35 Years of Excellence: Access Today for Healthier Communities Tomorrow
Join us in a yearlong
observance of the National Health Service Corps’ legacy and
commitment to improving the health of our nation. We look
forward to the future as we continue our commitment to providing
access today for healthier communities tomorrow.
NHSC was created due
to the health care crises that emerged in the U.S. in the 1950’s
and 1960’s. Physicians who served rural communities began
to retire which left many areas of the country without health care
services. Several factors contributed to the crises including the
increasing specialized nature of medical practices and rapid technological
advances. Smaller proportions of medical students entered family
medicine. Rural areas and inner-city neighborhoods competed unsuccessfully
with affluent medical practices that offered higher compensation,
more interaction with other professionals, and job opportunities
for spouses. Rural communities lacked resources to provide the technologically
sophisticated facilities that many physicians desired. Rural states
appealed to Congress for help thus establishing what is now known
as the National Health Service Corps.
Health Personnel Act was signed into law as Public Law 91-623.
These were Federal employees, US Public Health Service Commissioned
Corps Officers or civil servants assigned to underserved areas
||The first 20 commissioned
officers were assigned, including 14 physicians, four dentists
and two nurses. NHSC had placed 181 clinicians in over 100 communities.
The Emergency Health Personnel Act Amendments expanded the pool
of clinicians available for service by offering scholarships
to dentists, allopathic and osteopathic physicians, nurse practitioners,
physician assistants and certified nurse midwives.
||Field strength had
increased from the initial 181 clinicians to 1,826. Budget went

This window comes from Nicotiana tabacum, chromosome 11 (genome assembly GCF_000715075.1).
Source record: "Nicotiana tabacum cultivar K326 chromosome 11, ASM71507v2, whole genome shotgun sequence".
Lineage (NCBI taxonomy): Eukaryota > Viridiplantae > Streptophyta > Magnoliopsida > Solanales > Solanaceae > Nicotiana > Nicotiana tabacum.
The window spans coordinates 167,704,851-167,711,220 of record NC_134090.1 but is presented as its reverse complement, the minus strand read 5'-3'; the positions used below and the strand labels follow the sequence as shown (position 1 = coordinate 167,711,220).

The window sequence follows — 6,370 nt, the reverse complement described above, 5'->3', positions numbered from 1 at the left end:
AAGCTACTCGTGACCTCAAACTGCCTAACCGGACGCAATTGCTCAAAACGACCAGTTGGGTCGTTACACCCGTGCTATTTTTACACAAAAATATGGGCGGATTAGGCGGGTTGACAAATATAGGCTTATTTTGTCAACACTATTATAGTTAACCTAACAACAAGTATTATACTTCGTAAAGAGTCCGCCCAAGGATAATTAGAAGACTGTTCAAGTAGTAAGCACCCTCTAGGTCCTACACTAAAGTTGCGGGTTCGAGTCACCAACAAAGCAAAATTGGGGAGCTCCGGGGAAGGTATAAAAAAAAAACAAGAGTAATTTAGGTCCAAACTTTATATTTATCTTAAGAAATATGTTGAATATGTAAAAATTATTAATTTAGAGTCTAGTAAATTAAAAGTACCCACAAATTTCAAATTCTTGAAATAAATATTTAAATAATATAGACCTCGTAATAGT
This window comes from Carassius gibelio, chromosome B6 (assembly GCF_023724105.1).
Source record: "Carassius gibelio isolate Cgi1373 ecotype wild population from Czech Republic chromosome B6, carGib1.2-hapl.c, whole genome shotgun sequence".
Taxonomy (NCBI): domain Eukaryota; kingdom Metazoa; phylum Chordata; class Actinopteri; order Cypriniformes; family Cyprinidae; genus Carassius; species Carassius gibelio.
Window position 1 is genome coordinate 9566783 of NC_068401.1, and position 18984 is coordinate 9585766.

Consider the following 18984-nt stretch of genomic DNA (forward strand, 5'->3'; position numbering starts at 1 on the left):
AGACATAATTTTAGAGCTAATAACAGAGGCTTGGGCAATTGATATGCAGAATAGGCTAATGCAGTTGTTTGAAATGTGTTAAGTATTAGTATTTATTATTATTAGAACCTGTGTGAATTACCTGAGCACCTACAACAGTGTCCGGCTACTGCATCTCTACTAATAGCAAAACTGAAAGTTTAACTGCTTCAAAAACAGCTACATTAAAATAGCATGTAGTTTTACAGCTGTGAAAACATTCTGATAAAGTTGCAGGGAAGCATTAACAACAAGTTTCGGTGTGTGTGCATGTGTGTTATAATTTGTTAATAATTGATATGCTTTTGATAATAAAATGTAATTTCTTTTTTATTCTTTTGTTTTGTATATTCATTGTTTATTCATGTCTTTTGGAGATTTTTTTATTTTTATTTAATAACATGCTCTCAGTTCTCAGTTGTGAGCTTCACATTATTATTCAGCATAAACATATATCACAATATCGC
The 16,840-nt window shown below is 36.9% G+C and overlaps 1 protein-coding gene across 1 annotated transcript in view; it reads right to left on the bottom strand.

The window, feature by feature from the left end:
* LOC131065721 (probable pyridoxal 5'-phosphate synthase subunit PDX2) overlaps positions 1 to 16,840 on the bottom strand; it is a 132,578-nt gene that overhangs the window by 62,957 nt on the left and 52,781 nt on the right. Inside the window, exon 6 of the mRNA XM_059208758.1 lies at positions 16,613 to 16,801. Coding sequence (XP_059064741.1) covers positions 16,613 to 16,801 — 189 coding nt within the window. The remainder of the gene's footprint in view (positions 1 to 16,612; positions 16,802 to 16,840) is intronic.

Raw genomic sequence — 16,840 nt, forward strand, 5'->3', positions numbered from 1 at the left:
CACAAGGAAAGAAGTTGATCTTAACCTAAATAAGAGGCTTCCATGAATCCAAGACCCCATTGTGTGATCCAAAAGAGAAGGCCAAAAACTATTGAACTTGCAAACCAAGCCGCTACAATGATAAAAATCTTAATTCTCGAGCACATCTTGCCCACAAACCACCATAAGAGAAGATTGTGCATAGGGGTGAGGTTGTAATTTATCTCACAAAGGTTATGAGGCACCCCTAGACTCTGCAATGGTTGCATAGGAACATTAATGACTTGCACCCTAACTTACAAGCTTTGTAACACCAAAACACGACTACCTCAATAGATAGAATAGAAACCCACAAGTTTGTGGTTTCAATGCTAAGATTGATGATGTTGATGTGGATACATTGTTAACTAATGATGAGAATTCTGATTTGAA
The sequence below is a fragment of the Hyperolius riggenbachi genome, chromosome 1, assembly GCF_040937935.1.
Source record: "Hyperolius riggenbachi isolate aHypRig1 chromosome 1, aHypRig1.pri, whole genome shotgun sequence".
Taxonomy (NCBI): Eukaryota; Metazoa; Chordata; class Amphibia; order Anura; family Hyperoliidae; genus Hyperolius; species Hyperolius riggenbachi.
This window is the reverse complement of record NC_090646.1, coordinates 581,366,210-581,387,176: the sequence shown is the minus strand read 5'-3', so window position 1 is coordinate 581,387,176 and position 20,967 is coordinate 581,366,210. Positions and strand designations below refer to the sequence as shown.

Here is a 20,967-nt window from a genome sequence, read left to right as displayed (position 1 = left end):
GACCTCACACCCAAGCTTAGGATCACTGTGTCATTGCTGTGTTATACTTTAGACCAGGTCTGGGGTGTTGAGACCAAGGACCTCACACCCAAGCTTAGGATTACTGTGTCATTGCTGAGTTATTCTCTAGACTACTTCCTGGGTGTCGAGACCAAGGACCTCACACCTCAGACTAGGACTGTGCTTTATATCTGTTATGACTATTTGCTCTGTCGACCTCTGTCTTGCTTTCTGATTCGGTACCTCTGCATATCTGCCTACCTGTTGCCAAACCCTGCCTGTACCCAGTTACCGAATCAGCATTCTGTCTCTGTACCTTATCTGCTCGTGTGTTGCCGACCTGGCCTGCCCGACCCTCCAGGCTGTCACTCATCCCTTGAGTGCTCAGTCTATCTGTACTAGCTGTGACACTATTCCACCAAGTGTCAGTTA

from 11.3 million in 1972 to 138 million in 1979.
- Between 1978
and 1981 – close to 6,700 scholarships were
- Between 1981
and 1988 – only 653 scholarships were awarded
due to predictions of a physician surplus by 1990. This
persuaded Congress to scale back the program.
forming partnerships with States to assist in the placement,
monitoring and evaluation of NHSC practices.
program was implemented.
repayment contracts awarded
at 1,491 and budget reduced to $47.8 million.
its momentum. Budget is $124 million. Awarded 429 new scholarship
and 536 new loan repayment contracts.
at 2,526 and budget at $112.4 million.
NHSC clinicians were still serving the underserved in some capacity
up to 15 years after completion of the service commitment (Mathmatica
at 3,943. Budget at $169.9 million.
a record 1,223 loan repayment contracts succeeding in rapidly
placing more clincians into service.
- There have
been over 27,000 dedicated primary care clinicians placed in Health
Professional Shortage Areas (HPSAs).
over 4,600 NHSC clinicians serve in rural and urban communities
nationwide, serving 5 million people.
- 53 million
people still lack access to quality health care in the United
- There are
over 650 NHSC Ambassadors. The NHSC Ambassador Program is a membership
organization comprised of a dedicated group of volunteers on campuses
and in communities across the Nation. “Ambassadors,” work
in partnership with the NHSC to improve the health of the Nation’s
- NHSC's retention
rates have averaged 76% to 80%
The NHSC and
their partners work in concert with our NHSC Scholars, Loan Repayors,
and communities to not only provide increased access to primary
health care but to also provide quality, culturally competent care
to those most in need. It is a tribute to open communications, willingness,
and a sense of working toward our common goals that have helped
greatly in our success. As we look forward it is important to recognize
the actions that will help us to sustain and improve upon what we
have already accomplished. We have created much more than direct
patient health care through community education and outreach programs,
as well as the development of health care systems. The impact of
NHSC programs will continue to be seen in future generations of
health care professionals committed to serving where they are needed
Former Director’s and Acting Director’s
of the NHSC:
McDonald Rimple, M.D.
P. Wasserman, M.D.
D. Martin, M.D.
Tolbert, M.D. (Deceased)
|1983 - 1987
P. Moritsugu, M.D.
F. Manley, M.D.
L. Weaver, M.D.
J. Smith, III
NHSC Scholar Helps Patients Manage Diabetes
Dana Green, a certified physician assistant (PA-C) and National Health Service Corps (NHSC) Scholar, arrived in the remote rural community of Van Buren, Maine, and launched a personal crusade to educate underserved populations and their caregivers about diabetes. Four years and many success stories later, Green is now recognized nationally and locally as a leading researcher on the standards of diabetes care.